The main Bologna Tourist Information Office is located in Piazza Maggiore; there are other branches at the railway station and airport.

At the time of writing there is an excellent tourist card called the Bologna Welcome Card. This comes in a 48-hour or 72-hour version. It includes free entrance to the town’s civic museums and half-price entry at Pinacoteca Nazionale, as well various other free tours and tickets (for the 72-hour card) or a choice of add-ons (for the 48-hour card). For the 48-hour card you can choose to include airport bus tickets, which is a very good deal if you plan to visit a couple of museums too. The Bologna Welcome website (see right-hand links panel) is useful for planning your trip by checking latest opening times, places to visit and suggested itineraries. If you’ll be staying longer in Bologna, you might be interested in the Card Musei Metropolitani, aimed at residents, which gives 12-months access to museums. You can buy a card at the airport on arrival, and pick up a map to plan your stay.

Bologna airport and travel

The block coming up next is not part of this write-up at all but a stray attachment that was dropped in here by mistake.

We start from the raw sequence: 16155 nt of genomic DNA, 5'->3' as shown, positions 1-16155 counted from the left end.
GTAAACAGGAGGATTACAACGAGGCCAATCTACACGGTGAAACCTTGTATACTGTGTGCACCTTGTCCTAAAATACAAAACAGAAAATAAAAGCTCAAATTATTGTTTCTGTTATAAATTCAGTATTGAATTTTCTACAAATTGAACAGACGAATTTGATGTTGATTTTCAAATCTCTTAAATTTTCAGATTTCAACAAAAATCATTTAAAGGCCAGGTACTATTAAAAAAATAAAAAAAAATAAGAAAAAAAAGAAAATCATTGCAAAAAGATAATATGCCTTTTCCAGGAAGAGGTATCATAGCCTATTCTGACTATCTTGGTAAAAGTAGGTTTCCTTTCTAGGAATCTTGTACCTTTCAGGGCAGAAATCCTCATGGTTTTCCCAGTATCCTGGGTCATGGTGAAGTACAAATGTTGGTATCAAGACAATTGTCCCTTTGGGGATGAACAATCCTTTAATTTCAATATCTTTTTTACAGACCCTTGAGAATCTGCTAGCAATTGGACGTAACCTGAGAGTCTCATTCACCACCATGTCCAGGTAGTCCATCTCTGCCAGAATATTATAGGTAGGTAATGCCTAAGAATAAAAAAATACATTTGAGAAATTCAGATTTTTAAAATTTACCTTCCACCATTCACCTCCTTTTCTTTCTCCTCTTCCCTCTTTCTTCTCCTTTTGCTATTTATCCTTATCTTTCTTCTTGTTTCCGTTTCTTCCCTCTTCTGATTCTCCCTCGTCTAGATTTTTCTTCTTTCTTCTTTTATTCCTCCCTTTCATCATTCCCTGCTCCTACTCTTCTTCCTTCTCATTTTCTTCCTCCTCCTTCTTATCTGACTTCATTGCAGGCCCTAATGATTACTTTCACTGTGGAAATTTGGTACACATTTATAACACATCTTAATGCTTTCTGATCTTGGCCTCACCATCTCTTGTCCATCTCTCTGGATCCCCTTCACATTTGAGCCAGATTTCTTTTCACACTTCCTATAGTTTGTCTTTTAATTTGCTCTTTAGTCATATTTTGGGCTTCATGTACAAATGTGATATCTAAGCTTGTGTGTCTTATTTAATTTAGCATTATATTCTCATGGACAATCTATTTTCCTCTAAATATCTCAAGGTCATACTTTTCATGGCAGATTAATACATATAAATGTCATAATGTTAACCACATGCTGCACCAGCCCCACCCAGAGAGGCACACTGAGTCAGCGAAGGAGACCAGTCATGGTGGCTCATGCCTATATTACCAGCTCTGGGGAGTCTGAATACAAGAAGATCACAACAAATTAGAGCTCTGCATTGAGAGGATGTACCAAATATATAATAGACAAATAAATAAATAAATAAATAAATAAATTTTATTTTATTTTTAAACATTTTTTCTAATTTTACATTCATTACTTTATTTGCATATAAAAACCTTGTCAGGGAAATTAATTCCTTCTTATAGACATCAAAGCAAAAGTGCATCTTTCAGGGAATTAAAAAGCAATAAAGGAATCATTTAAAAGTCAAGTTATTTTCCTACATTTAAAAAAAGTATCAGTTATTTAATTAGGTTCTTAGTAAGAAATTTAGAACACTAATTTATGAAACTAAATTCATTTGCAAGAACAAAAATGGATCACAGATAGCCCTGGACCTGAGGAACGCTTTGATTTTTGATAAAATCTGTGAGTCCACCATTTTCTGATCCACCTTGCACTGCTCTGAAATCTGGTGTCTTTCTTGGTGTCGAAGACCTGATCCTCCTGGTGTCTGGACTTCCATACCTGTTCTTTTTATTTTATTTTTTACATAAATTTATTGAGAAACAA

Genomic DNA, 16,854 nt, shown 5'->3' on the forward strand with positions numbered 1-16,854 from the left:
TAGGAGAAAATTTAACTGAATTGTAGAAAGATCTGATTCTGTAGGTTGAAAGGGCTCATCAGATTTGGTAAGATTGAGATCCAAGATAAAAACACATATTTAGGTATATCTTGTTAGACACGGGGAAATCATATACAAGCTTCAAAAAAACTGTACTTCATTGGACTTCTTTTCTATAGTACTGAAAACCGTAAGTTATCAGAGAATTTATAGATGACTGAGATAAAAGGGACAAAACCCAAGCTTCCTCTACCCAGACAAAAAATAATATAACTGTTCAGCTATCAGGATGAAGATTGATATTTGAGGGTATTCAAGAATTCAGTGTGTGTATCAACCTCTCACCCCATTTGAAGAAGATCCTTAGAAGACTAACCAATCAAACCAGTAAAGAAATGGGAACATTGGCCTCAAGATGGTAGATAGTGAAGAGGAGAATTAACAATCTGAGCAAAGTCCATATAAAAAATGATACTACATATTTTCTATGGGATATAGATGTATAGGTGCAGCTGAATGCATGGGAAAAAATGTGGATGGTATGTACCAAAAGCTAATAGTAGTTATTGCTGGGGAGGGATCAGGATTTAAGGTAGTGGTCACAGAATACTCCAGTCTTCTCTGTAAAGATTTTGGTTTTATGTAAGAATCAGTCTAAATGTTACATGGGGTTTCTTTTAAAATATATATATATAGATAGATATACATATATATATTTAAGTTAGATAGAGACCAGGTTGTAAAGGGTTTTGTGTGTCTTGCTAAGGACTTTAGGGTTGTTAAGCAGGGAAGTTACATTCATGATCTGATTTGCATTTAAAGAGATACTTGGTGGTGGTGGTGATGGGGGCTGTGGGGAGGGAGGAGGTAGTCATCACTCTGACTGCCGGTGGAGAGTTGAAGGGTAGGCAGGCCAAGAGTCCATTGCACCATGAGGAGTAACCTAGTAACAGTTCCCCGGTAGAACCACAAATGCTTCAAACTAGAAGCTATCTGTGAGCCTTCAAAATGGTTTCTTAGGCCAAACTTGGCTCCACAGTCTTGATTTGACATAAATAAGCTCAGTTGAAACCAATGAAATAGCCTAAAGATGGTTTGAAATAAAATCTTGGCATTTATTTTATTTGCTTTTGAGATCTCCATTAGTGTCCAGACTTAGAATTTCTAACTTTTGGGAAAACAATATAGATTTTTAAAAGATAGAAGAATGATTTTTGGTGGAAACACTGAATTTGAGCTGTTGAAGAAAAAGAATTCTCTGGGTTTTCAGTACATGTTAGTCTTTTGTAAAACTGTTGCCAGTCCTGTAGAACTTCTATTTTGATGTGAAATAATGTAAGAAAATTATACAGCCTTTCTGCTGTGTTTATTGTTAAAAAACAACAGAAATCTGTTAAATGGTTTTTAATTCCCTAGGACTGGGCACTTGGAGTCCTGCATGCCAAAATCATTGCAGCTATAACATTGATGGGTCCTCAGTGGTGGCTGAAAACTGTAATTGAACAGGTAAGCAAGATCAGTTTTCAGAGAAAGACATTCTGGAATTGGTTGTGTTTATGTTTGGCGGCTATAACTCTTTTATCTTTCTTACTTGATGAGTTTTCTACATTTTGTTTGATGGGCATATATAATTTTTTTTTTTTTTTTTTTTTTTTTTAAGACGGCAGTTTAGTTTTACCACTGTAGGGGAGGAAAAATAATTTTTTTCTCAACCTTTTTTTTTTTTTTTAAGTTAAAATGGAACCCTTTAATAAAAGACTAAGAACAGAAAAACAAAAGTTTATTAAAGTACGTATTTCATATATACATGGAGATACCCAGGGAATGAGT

Bologna Marconi Airport (BLQ) is only 4 miles from the centre of Bologna, making it a very convenient short break destination. At the time of writing there are direct flights to Bologna from London (British Airways, Easyet and Ryanair), Dublin, Manchester, Edinburgh and other European cities, as well as internal flights around Italy. The airport has good transport connections, with a bus running into Bologna every 11 minutes. Called the Aerobus and operated by local transport company TPER, the bus is well-signposted within the airport terminal (follow signs around to the right as you leave Arrivals). Tickets are cheap, are valid for 75 minutes on city buses, and the journey only takes 20 minutes. Buy tickets before boarding; there are machines in the terminal near the bus stop (you can also purchase them online, but if you want to transfer to another bus you’ll need to exchange your electronic ticket for a magnetic one at a kiosk/machine). Check the Aerobus website for the latest times and routes. At the time of writing the closest stop to the historic centre of Bologna is on Via dei Mille, about a 15-minute walk from the central Piazza Maggiore (if you are looking it up on a map, the stop is located on the southern side of Via dei Mille, between Via Montebello and via Galliera, near a branch of Feltrinelli.) The bus then loops around to Stazione Centrale, Bologna’s train station, before trundling back to the airport. You can get on at the same stop on Via dei Mille.